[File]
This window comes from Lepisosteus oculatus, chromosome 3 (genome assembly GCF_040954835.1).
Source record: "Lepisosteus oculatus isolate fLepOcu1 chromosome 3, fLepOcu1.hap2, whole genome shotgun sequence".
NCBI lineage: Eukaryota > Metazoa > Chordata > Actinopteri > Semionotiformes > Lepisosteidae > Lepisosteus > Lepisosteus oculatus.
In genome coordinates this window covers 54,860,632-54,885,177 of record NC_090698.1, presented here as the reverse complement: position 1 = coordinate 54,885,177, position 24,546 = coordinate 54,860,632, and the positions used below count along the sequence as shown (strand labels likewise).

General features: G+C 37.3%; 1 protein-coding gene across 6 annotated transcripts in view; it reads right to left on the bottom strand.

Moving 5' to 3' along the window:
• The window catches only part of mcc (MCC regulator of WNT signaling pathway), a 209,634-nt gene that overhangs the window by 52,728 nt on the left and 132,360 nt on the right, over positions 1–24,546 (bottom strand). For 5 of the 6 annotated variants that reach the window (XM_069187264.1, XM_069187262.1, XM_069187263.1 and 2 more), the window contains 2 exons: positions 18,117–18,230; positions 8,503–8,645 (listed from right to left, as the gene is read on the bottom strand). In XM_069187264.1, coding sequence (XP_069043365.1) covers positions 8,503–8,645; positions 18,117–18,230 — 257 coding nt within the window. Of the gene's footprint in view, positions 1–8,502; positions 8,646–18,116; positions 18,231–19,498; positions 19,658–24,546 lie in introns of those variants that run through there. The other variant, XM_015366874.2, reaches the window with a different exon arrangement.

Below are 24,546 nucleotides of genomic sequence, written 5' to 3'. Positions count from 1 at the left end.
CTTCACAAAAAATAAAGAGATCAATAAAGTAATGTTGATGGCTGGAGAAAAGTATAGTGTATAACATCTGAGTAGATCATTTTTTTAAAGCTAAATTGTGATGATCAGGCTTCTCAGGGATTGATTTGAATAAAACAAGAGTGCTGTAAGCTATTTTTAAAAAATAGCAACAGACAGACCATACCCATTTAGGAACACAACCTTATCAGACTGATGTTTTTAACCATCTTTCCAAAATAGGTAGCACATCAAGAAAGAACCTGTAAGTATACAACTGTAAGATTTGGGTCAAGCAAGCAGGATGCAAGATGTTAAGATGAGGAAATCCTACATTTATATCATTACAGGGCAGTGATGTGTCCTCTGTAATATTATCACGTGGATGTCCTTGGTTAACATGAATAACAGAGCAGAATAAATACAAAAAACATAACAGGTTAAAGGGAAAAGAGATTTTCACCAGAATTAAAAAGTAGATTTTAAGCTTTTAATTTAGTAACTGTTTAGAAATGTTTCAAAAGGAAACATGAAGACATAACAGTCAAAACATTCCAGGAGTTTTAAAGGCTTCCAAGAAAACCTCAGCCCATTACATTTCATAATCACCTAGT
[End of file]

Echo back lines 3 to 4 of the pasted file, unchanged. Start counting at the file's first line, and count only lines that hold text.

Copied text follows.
NCBI lineage: Eukaryota > Metazoa > Chordata > Actinopteri > Semionotiformes > Lepisosteidae > Lepisosteus > Lepisosteus oculatus.
In genome coordinates this window covers 54,860,632-54,885,177 of record NC_090698.1, presented here as the reverse complement: position 1 = coordinate 54,885,177, position 24,546 = coordinate 54,860,632, and the positions used below count along the sequence as shown (strand labels likewise).